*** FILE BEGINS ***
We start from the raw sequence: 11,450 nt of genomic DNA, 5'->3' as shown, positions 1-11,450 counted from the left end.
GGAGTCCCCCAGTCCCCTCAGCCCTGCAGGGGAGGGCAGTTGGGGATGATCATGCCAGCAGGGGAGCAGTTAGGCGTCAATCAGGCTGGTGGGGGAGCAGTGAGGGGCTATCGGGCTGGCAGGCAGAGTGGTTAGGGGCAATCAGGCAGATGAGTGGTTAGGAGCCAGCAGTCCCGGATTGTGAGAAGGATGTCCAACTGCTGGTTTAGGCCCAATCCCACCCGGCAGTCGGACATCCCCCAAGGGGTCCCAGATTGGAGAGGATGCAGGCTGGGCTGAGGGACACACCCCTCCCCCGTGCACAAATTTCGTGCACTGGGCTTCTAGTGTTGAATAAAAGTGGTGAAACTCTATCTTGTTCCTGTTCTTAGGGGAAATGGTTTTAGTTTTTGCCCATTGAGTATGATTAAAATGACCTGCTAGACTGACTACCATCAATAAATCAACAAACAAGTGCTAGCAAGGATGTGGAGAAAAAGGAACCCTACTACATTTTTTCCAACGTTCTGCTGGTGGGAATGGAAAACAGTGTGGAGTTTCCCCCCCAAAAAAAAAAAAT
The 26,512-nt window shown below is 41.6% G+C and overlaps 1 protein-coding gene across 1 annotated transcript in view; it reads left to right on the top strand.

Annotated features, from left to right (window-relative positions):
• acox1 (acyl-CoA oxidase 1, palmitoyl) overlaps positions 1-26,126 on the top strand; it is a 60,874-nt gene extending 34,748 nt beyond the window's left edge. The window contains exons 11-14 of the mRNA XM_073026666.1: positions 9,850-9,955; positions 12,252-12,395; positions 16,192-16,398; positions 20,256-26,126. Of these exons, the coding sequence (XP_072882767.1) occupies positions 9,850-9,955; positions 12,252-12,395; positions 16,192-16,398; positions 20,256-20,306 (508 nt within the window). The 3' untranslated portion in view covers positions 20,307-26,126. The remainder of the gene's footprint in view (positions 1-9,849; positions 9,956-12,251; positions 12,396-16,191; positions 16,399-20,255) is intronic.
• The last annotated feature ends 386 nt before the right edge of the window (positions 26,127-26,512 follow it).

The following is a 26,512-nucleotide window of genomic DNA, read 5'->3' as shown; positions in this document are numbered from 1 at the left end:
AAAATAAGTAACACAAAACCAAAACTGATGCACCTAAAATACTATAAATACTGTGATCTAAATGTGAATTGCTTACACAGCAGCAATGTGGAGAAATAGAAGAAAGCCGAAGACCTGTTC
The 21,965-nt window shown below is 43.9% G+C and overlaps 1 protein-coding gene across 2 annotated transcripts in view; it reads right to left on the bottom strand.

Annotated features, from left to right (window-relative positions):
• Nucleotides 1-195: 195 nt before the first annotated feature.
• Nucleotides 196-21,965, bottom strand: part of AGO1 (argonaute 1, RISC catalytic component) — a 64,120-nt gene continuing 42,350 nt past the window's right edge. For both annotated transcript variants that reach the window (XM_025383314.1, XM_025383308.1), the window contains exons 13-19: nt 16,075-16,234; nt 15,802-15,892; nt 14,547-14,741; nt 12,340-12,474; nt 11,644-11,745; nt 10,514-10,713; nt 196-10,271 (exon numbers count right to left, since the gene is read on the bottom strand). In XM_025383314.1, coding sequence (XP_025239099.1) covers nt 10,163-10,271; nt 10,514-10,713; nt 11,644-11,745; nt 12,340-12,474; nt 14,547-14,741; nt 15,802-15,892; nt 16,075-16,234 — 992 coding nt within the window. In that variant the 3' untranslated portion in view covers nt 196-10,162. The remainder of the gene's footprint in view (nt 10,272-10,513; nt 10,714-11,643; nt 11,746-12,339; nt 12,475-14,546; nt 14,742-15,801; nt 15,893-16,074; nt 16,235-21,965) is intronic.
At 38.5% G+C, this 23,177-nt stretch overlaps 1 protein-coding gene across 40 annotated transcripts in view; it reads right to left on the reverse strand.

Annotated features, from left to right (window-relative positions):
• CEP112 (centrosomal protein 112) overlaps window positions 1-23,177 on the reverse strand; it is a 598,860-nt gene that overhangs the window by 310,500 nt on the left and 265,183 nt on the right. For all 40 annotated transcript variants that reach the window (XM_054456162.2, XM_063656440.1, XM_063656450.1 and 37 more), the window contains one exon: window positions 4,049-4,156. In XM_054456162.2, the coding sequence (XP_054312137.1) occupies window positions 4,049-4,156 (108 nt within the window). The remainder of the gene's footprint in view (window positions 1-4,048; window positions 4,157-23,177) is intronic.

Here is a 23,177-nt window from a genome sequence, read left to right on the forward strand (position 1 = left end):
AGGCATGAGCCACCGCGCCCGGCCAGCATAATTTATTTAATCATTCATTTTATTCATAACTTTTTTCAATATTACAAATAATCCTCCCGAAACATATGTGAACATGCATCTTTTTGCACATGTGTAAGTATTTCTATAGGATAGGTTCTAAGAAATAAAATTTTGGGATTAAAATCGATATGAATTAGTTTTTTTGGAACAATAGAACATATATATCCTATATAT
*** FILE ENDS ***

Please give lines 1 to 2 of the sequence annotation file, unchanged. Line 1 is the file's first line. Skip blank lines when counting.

We start from the raw sequence: 11,450 nt of genomic DNA, 5'->3' as shown, positions 1-11,450 counted from the left end.
GGAGTCCCCCAGTCCCCTCAGCCCTGCAGGGGAGGGCAGTTGGGGATGATCATGCCAGCAGGGGAGCAGTTAGGCGTCAATCAGGCTGGTGGGGGAGCAGTGAGGGGCTATCGGGCTGGCAGGCAGAGTGGTTAGGGGCAATCAGGCAGATGAGTGGTTAGGAGCCAGCAGTCCCGGATTGTGAGAAGGATGTCCAACTGCTGGTTTAGGCCCAATCCCACCCGGCAGTCGGACATCCCCCAAGGGGTCCCAGATTGGAGAGGATGCAGGCTGGGCTGAGGGACACACCCCTCCCCCGTGCACAAATTTCGTGCACTGGGCTTCTAGTGTTGAATAAAAGTGGTGAAACTCTATCTTGTTCCTGTTCTTAGGGGAAATGGTTTTAGTTTTTGCCCATTGAGTATGATTAAAATGACCTGCTAGACTGACTACCATCAATAAATCAACAAACAAGTGCTAGCAAGGATGTGGAGAAAAAGGAACCCTACTACATTTTTTCCAACGTTCTGCTGGTGGGAATGGAAAACAGTGTGGAGTTTCCCCCCCAAAAAAAAAAAAT